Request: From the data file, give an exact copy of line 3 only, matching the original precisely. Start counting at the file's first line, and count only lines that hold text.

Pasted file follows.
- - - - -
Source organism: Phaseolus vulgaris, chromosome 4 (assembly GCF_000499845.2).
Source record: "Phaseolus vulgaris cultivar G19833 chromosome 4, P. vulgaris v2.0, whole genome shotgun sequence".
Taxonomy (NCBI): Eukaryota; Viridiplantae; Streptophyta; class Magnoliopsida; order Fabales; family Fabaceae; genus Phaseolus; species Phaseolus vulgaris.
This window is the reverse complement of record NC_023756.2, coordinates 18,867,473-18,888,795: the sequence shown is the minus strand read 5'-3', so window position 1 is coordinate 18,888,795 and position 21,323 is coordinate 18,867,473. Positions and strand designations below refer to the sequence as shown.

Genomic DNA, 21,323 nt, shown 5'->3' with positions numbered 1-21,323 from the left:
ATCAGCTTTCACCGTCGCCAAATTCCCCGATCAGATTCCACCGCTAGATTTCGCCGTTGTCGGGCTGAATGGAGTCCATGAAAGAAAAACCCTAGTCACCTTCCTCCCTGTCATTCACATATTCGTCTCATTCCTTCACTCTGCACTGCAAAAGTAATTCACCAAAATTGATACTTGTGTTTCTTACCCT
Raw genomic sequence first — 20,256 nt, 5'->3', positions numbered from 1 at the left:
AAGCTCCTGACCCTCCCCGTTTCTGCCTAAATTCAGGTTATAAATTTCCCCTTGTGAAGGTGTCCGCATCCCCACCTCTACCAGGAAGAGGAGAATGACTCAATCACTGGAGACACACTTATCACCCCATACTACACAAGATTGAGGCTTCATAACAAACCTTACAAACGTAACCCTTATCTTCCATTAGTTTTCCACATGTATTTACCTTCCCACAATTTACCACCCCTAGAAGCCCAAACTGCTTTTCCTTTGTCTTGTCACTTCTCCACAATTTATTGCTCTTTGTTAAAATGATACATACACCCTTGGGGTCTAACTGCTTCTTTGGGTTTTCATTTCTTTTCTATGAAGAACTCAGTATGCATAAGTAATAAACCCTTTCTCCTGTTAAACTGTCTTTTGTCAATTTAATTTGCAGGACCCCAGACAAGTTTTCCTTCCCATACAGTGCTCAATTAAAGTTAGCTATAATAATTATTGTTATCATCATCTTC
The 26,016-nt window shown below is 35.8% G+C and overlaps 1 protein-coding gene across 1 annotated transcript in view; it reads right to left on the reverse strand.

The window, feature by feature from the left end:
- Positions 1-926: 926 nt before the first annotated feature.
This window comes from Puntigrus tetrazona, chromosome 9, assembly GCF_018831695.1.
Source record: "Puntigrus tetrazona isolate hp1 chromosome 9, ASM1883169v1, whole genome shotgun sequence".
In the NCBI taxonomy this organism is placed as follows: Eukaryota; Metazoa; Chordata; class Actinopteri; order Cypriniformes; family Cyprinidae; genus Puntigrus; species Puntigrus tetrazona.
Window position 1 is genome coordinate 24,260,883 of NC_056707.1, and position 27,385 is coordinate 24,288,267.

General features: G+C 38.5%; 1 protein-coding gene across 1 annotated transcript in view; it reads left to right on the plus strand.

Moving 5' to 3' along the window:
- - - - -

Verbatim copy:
Taxonomy (NCBI): Eukaryota; Viridiplantae; Streptophyta; class Magnoliopsida; order Fabales; family Fabaceae; genus Phaseolus; species Phaseolus vulgaris.